3. Faulty interpretations: For example, the primary driver of member services/administration costs is the number of members in the plan, not the asset size of the plan. On the one hand, the authors acknowledge that the CPP’s member services/administration cost is low when compared on a per member basis. On the other, they also express this cost as a percent of CPPIB’s assets. This makes no sense as the CPP is only 17% funded. Thus CPP assets per member are a small fraction of the other five plans in the study (i.e., about $10,000 per member versus an average of $246,700 per member for the other plans). This means that when the CPP’s member-driven costs are reported as a percent of assets, they are unfairly inflated by a factor of 25 times. As another example, the authors assert that the “high returns earned by the CPPIB’s assets will not benefit its members”. This is incorrect: high returns reduce the cost of providing CPP benefits for both current and future CPP participants.

Generating ‘Value-for-Money’ Tomorrow

Finally, the authors suggest that the good investment results being reported by the six Canadian public sector pension organizations in recent years should be treated skeptically because private assets allow management some discretion in how these assets are valued. CEM research can give comfort here because its databases cover much longer time periods, thus minimizing the impact of ‘valuation discretion’ decisions. We already noted above that, on average, pension funds in CEM’s database have outperformed their benchmarks over the 1992-2013 period, and that bigger funds have outperformed smaller funds.iv

As to their skepticism that higher-risk/cost private markets investing will pay off in higher long-term investment returns (after costs and risk adjustments), the authors fail to mention that Ontario Teachers’ has actually achieved this, generating a statistically significant net excess return of 2%/yr. over the course of the last 25 years.v In addition to scale, OTPP’s documented success drivers have been organizational autonomy, mission clarity, good governance, and ability to insource its private markets investment programs. With OTPP’s proven long-term success record, these success drivers have been adopted by other Canadian pension organizations, and increasingly, by pension organizations outside Canada as well.vi 

In Conclusion

In principle, we have no quarrel with an organization like the Fraser Institute insisting that Canada’s public sector organizations produce measurable ‘value-for-money’ for their stakeholders. However, to be credible, it should do so with studies that employ large, high-quality databases, sound analytical methods, and that draw logically- and statistically-valid conclusions from the study results.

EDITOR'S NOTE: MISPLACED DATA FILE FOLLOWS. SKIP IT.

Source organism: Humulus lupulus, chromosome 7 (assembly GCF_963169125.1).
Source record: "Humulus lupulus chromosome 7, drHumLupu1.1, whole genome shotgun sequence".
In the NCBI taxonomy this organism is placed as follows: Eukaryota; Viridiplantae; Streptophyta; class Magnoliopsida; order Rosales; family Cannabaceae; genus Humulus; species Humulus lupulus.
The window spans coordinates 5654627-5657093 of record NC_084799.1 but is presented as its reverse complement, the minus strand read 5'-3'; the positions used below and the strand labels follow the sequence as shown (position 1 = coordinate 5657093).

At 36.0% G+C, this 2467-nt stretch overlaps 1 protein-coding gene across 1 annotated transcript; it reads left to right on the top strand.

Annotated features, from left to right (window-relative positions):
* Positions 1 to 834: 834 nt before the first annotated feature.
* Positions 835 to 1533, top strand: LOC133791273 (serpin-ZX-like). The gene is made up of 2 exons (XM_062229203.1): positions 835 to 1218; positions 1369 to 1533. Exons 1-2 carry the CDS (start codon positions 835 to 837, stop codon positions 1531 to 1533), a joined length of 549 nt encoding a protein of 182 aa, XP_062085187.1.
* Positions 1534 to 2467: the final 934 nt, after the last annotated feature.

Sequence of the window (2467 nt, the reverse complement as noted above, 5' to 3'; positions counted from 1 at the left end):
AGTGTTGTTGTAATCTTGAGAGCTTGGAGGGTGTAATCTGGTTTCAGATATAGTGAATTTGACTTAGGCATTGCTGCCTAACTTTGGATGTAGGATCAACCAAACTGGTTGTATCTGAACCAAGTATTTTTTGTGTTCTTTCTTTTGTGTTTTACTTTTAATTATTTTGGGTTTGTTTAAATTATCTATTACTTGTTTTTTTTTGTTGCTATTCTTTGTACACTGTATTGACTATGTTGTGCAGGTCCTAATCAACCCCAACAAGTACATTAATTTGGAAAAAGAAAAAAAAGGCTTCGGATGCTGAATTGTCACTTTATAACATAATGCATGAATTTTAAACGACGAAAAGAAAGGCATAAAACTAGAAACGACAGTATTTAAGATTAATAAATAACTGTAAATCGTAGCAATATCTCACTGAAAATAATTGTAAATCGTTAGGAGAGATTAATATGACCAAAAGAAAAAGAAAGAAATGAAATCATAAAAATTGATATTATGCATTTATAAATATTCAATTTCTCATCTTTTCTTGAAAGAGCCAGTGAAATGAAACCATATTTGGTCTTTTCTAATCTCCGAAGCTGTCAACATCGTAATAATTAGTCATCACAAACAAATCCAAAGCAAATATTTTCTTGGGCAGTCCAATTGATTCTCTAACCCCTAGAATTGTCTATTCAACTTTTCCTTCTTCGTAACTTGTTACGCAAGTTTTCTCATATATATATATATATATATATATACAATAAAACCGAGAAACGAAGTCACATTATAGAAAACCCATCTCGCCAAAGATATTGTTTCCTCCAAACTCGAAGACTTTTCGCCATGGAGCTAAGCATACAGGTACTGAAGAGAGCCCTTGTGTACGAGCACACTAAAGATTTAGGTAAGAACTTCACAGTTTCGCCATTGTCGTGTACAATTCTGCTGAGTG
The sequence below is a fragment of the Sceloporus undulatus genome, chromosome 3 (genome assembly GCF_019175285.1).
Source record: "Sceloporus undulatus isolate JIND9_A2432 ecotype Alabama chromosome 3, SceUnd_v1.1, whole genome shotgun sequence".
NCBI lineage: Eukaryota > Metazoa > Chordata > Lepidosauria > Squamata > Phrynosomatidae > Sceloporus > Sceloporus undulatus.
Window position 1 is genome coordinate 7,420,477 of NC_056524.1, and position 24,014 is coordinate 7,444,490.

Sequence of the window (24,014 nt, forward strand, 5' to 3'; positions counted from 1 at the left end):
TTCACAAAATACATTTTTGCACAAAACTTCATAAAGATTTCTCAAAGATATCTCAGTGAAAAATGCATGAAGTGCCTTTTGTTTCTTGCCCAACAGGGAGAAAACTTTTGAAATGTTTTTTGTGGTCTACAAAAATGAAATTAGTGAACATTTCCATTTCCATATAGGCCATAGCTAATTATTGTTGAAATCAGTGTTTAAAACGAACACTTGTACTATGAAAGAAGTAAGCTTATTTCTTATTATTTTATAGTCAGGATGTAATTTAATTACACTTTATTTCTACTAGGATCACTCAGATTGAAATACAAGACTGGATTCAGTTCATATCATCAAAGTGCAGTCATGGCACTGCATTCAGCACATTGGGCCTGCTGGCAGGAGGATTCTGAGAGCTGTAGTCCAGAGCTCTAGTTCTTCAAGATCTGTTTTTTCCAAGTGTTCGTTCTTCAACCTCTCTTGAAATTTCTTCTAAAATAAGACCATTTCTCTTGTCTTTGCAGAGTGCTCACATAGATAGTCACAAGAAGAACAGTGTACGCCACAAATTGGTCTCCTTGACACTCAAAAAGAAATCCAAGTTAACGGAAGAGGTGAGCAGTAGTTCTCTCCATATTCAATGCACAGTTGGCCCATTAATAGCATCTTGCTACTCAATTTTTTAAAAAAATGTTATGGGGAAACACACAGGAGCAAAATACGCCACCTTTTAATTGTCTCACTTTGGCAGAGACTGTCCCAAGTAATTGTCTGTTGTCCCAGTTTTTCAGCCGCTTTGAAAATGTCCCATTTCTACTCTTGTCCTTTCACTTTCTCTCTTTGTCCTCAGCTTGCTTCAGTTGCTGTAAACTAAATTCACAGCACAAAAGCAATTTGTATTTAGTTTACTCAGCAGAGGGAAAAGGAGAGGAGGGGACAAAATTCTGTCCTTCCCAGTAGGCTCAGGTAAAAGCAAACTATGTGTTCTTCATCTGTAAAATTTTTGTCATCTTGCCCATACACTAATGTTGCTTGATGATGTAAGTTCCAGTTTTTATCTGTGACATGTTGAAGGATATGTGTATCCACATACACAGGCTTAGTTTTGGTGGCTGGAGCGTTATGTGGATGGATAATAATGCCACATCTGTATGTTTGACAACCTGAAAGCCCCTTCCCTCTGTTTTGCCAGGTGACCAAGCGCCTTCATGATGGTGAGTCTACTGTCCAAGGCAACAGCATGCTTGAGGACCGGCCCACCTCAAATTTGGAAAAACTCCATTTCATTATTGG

Keith Ambachtsheer is Director Emeritus of the International Centre for Pension Management at the Rotman School of Management, University of Toronto. He is also President of KPA Advisory Services Ltd, and a co-founder of CEM Benchmarking Inc. 

David Dupont is a Senior Analyst for CEM’s Investment Benchmarking service. He is a CFA charter holder and has a degree in Mathematics and Philosophy from the University of Toronto.

Tom Scheibelhut is the Managing Principal of CEM Benchmarking Inc.



  1. Philip Cross and Joel Emes (2016) ““Comparing the Costs of the Canada Pension Plan with Public Pensions Plans in Ontario”. Fraser Institute.
  2. The biggest reason for differences in costs of similarly sized funds such as the ones used in the study is differences in asset mix. The authors are right to point out that the costs of large funds can grow faster than the savings from economies of scale because they are more likely to invest in private markets. This shift in asset mix can increase costs more than the savings from economies of scale because private assets are more costly to acquire and manage. Historically, funds have been rewarded for making this shift. For example, CEM’s research shows that private equity outperformed public market alternatives during the period 1996-2012 when implemented in the most cost effective manner. This outperformance ranged from 3.52% per annum for internal implementation and 0.28% per annum for investing directly in limited partnerships. Size opens up a larger opportunity set of assets to invest in cost-effectively.
  3. We agree that more effort should be spent by the global pensions sector to produce cost data on a fully comparable basis. CEM is working co-operatively with a number of international organizations to that end.
  4. This positive record contrasts sharply with that of the retail mutual sector, both in Canada and abroad. As logic would suggest, the average mutual fund underperforms its benchmark by its MER (management expense ratio), which can easily exceed 2%/yr. in Canada. See, for example, French (2008), “The Cost of Active Investing”, The Journal of Finance.  
  5. See Ambachtsheer (2014), “The Case for Long-Termism”, Rotman International Journal for Pension Management, Fall. See also Taylor (2015), “These Canadians Own Your Town”, Fortune Magazine.
  6. See The Economist (March 3, 2012), “Maple Revolutionaries”.